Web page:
The LRA fought in the north and northeastern parts of Uganda for 23 years, until they were kicked out of the country in 2006. The war, which forced close to two million people into camps for internally displaced persons for decades, was the most brutal that Uganda has faced since independence from Britain in 1962. It was also characterised by its use of child soldiers and brutality.

The rebel group is currently operating in the Democratic Republic of Congo, the Central African Republic and western South Sudan.

According to UNHS statistics, western Uganda has the highest number of cases of children working, followed by the eastern and central regions, then the north.

The increasing prevalence of child labour is attributed to several factors, including high levels of poverty, the burden of HIV/AIDS, education costs, food insecurity and the soaring number of orphans under 18.

Ongodia said that child labour threatened all Ugandans. “The skills of the country are being undermined because these children are not learning, they are just becoming vagabonds,” she said.

Hamidu Kizito is a local journalist who has, for a decade, followed the “Stop Child Labour” campaign in Uganda by the Dutch development organisation Hivos. He told IPS that there is a “cultural trait” attached to children working.

“I remember … when we were growing up, we used to work, but we were not overworked,” he said.

“But over time there were families where children were overworked at the expense of their education and health … The struggle is how do we change the perception so everybody knows that this is not right,” he said.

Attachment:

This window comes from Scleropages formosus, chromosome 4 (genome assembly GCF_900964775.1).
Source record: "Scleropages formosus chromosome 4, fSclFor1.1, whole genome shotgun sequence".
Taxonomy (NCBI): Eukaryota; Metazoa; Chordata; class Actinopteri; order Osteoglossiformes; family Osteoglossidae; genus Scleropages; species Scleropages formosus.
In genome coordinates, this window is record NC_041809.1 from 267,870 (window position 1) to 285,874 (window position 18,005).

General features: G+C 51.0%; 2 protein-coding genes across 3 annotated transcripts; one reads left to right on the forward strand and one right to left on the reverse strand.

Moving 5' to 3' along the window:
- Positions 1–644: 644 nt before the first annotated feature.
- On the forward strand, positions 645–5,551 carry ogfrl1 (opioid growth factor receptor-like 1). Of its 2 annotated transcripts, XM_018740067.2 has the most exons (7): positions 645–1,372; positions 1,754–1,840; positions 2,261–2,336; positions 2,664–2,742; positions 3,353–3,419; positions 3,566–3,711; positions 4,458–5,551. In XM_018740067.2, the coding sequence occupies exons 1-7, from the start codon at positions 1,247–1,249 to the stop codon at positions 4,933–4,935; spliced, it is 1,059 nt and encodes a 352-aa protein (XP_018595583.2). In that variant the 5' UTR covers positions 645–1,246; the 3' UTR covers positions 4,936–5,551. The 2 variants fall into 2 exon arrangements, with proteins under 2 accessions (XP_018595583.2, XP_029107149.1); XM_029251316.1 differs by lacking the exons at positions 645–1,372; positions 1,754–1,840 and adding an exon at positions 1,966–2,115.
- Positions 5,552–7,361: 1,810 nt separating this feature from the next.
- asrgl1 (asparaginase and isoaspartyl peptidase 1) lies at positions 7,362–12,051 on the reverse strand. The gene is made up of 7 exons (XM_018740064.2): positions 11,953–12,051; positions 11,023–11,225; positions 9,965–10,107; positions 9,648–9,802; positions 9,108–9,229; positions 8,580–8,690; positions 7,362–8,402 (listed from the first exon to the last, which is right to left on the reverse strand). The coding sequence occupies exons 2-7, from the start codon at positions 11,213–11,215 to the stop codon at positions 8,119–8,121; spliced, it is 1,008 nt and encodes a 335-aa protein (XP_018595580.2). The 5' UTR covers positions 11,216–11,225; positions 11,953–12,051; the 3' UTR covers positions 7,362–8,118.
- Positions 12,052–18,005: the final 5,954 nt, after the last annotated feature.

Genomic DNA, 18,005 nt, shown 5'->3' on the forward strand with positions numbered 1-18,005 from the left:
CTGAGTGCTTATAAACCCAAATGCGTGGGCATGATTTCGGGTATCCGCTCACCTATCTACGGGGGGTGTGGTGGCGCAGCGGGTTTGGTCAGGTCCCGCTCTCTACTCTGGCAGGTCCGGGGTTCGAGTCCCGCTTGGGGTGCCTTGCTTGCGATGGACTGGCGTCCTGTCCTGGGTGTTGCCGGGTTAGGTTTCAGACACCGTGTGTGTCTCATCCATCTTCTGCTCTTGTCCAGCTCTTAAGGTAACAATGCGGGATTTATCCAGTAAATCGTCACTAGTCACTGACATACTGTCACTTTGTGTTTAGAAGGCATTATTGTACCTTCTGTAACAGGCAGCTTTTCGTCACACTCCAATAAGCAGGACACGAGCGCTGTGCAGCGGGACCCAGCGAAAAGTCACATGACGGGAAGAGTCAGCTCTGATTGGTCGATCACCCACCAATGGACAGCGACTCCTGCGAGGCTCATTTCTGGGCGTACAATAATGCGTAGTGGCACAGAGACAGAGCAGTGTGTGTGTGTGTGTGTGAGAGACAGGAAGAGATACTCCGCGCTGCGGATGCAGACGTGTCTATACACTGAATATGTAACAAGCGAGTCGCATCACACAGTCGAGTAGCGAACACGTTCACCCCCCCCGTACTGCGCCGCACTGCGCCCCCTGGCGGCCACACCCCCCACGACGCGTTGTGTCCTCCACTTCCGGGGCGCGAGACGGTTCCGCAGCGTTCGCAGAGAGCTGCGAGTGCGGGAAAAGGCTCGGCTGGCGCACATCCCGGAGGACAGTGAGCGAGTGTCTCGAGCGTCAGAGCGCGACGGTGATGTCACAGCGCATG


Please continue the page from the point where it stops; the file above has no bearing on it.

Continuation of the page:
Raya was eventually taken off the streets with the assistance of a KIN Child Labour Free Zone-committee, which consists of ordinary members of the community who help the NGO identify working children. KIN has found some children who have been working for up to five years, Ongodia said.

KIN works with the families of child labourers and parents are taught business skills. They can also borrow money from village savings and loan associations (VSLAs).

Today, Raya’s mother weaves baskets that she sells by the roadside, netting her about 300,000 Ugandan shillings (116 dollars) a month.

Despite being robbed of her education for two years, Raya does not blame her family for forcing her to work on the streets.

“I wasn’t mad at them because they had a lot of problems and they had to feed the whole family,” she said.

Raya has just completed her latest round of examinations. She enjoys Maths and English, and hopes to become an accountant.

Her best friend is Monica*, a 16-year-old former street food vendor, who was also helped by KIN. After Monica was taken off the streets, her mother joined a VSLA. Now, the schoolgirls spend all their lunchtimes together.

“Some children take it for granted to be in school, but they think others are like them. Some children are not in school but they would like to be,” Raya said.

“School is the best because you come to school to get skills on how to make money in future. I’m very happy.”

*Surname withheld to protect identity of minors.